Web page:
10) Howland III, Llewellyn, and Clavin Siegal. On The Wind: The Marine Photographs of Norman Fortier. Boston: Imago Mundi, David R. Godine, 2007.
This wonderful collection of photographs by Norman Fortier is large and well documented. Working in the mid 20 th century, Fortier captures not only the sailing traditions of the southern coast of New England at the time, but practically all other aspects of life on the
6 working waterfront as well. Organized by the towns and harbors in which the photographs were taken, this book vividly captures scenes of yacht racing, of fishing and dragging boats at work, and the impact that Mother Nature can have on a part of the world so heavily reliant upon boats and the waterfront. Photography is a hobby of mine, and the striking way in which Fortier captures the seafaring community in my part of the world during this time period speaks strongly to me.
11) Junger, Sebastian. The Perfect Storm . New York: HarperCollins Publishers, Inc., 1997.
This epic true story of a nor’easter unlike any other, and the lives of the fishermen it claimed in the North Atlantic, is one I’ll never forget. Junger’s account of the unprecedented weather phenomenon that created “the perfect storm” is enough to leave any seafaring soul feeling newly humbled by the power and unpredictability of the ocean. The storm also hit the island near Portland, Maine, that my parents and I lived on at the time, and the tragedies of the lives lost were felt strongly in our community. I was too young to remember the actual storm, but this book recreates it in eye opening detail. I have had this copy since high school.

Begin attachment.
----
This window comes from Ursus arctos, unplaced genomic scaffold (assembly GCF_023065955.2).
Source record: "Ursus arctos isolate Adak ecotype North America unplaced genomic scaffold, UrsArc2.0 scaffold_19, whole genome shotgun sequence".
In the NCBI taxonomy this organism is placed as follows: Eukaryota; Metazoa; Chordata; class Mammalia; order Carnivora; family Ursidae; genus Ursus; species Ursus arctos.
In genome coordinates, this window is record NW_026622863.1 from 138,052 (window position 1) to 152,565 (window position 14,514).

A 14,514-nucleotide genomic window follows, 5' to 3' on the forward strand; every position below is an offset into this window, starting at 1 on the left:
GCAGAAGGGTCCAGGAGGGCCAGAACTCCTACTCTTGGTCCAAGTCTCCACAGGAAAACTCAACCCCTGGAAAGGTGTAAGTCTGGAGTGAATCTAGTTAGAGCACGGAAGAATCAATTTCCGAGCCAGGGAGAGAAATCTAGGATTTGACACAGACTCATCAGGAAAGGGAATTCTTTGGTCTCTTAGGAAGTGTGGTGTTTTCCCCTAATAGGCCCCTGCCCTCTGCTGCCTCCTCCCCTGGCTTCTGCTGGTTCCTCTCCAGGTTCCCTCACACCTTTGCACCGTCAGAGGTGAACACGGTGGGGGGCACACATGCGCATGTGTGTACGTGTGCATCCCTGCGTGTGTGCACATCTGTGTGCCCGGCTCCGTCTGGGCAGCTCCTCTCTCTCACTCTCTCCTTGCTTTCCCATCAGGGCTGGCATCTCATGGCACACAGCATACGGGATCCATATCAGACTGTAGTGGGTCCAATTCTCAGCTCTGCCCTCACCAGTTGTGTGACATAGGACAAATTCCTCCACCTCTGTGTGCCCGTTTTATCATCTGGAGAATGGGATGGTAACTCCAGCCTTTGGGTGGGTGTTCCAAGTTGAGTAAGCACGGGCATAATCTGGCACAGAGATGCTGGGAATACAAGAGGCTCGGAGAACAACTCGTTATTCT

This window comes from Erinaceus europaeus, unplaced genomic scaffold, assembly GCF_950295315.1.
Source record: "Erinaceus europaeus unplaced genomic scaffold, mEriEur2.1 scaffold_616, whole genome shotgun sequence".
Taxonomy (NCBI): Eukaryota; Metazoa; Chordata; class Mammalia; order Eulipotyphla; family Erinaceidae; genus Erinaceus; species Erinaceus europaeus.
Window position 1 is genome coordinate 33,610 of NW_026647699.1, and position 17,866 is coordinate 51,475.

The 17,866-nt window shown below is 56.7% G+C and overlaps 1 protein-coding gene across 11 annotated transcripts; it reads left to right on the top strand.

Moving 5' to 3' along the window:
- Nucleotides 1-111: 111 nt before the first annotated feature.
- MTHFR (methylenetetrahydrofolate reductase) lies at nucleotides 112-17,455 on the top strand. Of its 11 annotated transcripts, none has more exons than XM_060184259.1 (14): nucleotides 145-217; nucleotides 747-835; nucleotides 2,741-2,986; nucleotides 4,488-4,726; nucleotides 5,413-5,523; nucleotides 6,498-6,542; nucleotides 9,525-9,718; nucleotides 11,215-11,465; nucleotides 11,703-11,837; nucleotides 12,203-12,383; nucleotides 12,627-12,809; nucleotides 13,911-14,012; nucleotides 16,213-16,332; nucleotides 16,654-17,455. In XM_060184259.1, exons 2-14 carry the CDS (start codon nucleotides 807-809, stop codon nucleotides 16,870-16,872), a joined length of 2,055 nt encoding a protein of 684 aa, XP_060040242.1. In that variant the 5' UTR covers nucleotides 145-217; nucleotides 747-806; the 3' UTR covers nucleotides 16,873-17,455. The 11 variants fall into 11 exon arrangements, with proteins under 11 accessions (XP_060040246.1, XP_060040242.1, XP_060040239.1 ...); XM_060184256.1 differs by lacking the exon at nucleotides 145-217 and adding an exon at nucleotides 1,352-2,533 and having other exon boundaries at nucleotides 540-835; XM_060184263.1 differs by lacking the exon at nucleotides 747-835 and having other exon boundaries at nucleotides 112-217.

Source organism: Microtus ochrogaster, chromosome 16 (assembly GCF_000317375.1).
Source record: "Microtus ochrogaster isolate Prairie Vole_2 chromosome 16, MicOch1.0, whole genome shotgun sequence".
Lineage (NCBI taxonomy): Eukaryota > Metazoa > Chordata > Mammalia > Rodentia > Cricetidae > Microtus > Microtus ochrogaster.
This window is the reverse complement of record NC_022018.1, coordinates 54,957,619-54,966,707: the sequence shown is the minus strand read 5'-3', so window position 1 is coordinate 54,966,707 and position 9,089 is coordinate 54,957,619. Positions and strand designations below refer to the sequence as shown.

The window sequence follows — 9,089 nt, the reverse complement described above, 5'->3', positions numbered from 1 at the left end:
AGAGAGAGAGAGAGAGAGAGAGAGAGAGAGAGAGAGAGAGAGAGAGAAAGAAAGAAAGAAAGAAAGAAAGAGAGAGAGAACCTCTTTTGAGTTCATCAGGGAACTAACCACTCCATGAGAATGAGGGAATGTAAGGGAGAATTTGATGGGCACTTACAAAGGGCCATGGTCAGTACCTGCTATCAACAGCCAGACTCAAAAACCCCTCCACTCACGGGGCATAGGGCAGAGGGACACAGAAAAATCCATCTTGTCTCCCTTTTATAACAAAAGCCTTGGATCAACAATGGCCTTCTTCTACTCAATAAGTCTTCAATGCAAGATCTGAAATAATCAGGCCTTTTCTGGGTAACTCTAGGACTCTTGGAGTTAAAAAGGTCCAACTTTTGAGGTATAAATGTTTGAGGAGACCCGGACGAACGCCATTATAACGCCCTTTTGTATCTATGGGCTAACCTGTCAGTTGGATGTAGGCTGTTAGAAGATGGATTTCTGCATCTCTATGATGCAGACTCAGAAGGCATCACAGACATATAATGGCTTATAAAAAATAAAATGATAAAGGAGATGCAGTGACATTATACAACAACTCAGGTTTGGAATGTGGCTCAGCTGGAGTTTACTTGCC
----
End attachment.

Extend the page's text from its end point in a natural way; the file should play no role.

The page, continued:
12) Kipling, Rudyard. Captain’s Courageous. New York: Baronet Books, 1992.
I first read this classic nautical coming of age story while on Harvey Gamage . Harvey, the young son of a wealthy couple falls off a steamship and is picked up by a Grand Banks fishing schooner run by a captain who refuses to cut his fishing trip short to deliver Harvey back to Gloucester. Instead, he offers Harvey a job for the trip, which Harvey accepts for lack of another option. He learns from the crew and adjusts to the rough, uncomfortable life and grows into a strong young man in the process. I also helped lead a book group during a student trip on Roseway that read Kipling’s beloved tale. My first copy was
7 mostly ruined by water, and I replaced it fairly recently with this hardcover, illustrated copy.
13) McClatchy, J.D., ed. Poems of the Sea. New York: Alfred A. Knopf, 2001.